Where are they now? Exciter, Sacrifice, Annihilator, and Razor weigh in on their current incarnates

Friday 09th, September 2016 / 15:11
By Ian Lemke
Exciter, Sacrifice, Annihilator, and Razor: four historic Canadian bands going strong from the ‘80s to current day. Collage: Compiled by Shawn Vincent

Exciter, Sacrifice, Annihilator, and Razor: four historic Canadian bands going strong from the ‘80s to current day.
Collage: Compiled by Shawn Vincent



Photo: Wayne Archibald

Photo: Wayne Archibald

Despite officially disbanding in 1992 and reuniting only for their most recent album in 1997, Razor has still been making appearances at the odd festival since then. In the last two years however, founding guitarist Dave Carlo explains that the boys are officially back, and kicking things into high gear once again.

“There is a greatly renewed enthusiasm for performing live since our new drummer (Rider Johnson) joined. He has brought back the fun for me in particular,” says Carlo. This enthusiasm will bring with it a new album, titled Cycle of Contempt, to be recorded early 2017.

“The concept artwork is complete and many of the songs are written, but there is some more work to be done yet,” says a tight-lipped Carlo.

Those Razor fans unwilling to wait can quell their hunger with an imminent live album via High Roller Records and Relapse, set for release in the coming months. Dubbed Osaka Saikou, or Osaka Awesome, the recordings are from concerts prior to Carlo’s oral cancer diagnosis in 2011.

Far from letting his illness hold him back, Carlo expects Razor’s best years are still ahead of them, due to an audience rejuvenated by the internet age and social media in particular.

“If you asked me 10 years ago, I probably would have said that performing alongside so many great bands over the years would have been my personal highlights…”

“Looking back from where I am now, I’d have to say that we are still working on it.”
In the meantime, Razor are game to play any and all gigs that meet their “current performance requirements.”

“We want to play only well attended events, it doesn’t matter if they are larger or small. The important thing is to play in an atmosphere of enthusiasm and excitement. With the line-up for Calgary Metalfest, it goes without saying that this will be a historical event in Canadian metal.”

“For an event like that, Razor has to be there!


Photo: Courtesy of Sacrifice

Photo: Courtesy of Sacrifice

Whenever a classic band reunites, there’s always an air of scepticism.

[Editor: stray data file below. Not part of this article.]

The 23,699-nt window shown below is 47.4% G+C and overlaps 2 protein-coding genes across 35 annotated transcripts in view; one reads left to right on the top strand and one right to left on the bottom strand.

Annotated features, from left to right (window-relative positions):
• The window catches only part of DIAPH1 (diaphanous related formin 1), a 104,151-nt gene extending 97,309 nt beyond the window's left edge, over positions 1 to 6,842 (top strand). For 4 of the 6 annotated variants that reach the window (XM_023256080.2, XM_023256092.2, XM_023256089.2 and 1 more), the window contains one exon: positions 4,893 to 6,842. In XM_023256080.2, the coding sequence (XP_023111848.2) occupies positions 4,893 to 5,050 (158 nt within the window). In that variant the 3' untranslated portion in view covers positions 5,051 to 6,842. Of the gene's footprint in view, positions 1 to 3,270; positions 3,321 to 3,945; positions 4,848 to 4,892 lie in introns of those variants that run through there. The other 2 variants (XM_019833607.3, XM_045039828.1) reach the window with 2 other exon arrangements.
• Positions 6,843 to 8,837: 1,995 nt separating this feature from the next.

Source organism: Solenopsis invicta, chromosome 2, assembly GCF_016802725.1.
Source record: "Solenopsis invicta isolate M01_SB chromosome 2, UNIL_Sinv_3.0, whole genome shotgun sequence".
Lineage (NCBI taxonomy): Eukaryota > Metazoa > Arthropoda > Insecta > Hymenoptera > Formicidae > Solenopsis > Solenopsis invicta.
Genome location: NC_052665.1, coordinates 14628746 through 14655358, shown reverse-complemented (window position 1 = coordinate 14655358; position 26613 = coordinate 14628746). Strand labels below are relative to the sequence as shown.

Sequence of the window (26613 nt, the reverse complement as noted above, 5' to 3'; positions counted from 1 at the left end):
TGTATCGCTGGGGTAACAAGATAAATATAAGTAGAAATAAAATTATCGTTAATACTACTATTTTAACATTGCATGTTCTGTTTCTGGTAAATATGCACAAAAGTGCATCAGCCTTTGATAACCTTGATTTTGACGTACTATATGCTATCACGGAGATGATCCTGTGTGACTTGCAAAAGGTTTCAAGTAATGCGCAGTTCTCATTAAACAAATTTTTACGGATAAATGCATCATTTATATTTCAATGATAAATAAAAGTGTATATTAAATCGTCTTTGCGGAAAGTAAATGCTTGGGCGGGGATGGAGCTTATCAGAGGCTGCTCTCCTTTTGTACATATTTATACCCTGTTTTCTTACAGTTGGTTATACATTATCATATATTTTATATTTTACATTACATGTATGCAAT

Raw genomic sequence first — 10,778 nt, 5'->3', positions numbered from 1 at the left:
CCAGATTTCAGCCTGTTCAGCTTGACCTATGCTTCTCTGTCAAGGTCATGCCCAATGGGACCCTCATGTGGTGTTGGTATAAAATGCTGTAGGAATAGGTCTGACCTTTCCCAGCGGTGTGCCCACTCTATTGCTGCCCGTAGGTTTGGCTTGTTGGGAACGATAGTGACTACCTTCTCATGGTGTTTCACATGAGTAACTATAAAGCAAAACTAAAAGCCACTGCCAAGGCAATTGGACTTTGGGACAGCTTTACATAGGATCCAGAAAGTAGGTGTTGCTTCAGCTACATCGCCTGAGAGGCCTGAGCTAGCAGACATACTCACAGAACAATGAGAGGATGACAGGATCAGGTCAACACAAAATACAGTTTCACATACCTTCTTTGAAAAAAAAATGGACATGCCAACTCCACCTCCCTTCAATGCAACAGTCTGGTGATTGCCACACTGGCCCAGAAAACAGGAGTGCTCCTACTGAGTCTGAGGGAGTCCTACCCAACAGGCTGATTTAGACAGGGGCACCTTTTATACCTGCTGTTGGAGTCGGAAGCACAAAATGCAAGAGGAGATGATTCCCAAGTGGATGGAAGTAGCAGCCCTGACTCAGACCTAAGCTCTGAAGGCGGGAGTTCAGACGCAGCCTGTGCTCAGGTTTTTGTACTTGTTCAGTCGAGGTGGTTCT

“How many original members?”

“Is it going to suck?”

And ultimately, “What’s the point?”

But when Sacrifice reformed in 2006, it was uniquely genuine. For starters, the entire classic line-up was involved: the same four guys that appear on all four pre-breakup albums save for 1993’s Apocalypse Inside, which features a different drummer. To boot — “Right now, Sacrifice is unsigned,” notes guitarist/vocalist Rob Urbinati.

Clearly not a cash-grab from a label trying to capitalize on the band’s cult-appeal, Sacrifice’s authentic motives explain their relatively minimal output since their reunion. 2009’s well-received The Ones I Condemn remains the band’s only original release of the 21st century, though a gritty rendition of Rush’s “Anthem” made its way onto a split with Propaghandi in 2010.

“Because we aren’t a touring band, there isn’t any pressure to release an average bunch of songs. As a fan, I would prefer to hear nothing than a sub-par album released for the sake of touring.”


And since the band is free to pick their battles, they keep their gigs to around three per year, making each performance memorable for both them and their fans.

“It is never lost on us, how fortunate we are to still be able to play shows and be able to perform at a high level.”

Despite making their mark in the ‘80s, Urbinati describes their 2006 comeback show as a career highlight.

“I’ll never forget how it felt to be up on stage again with these guys who I grew up with, we went through some of the best and worst times of our lives together. Looking out in the crowd, seeing so many old friends, new ones, people that travelled a very long way, everyone with a smile on their face. That hour and a half made up for any hardships that we endured in the past.”


Photo: Courtesy of Exciter

Photo: Courtesy of Exciter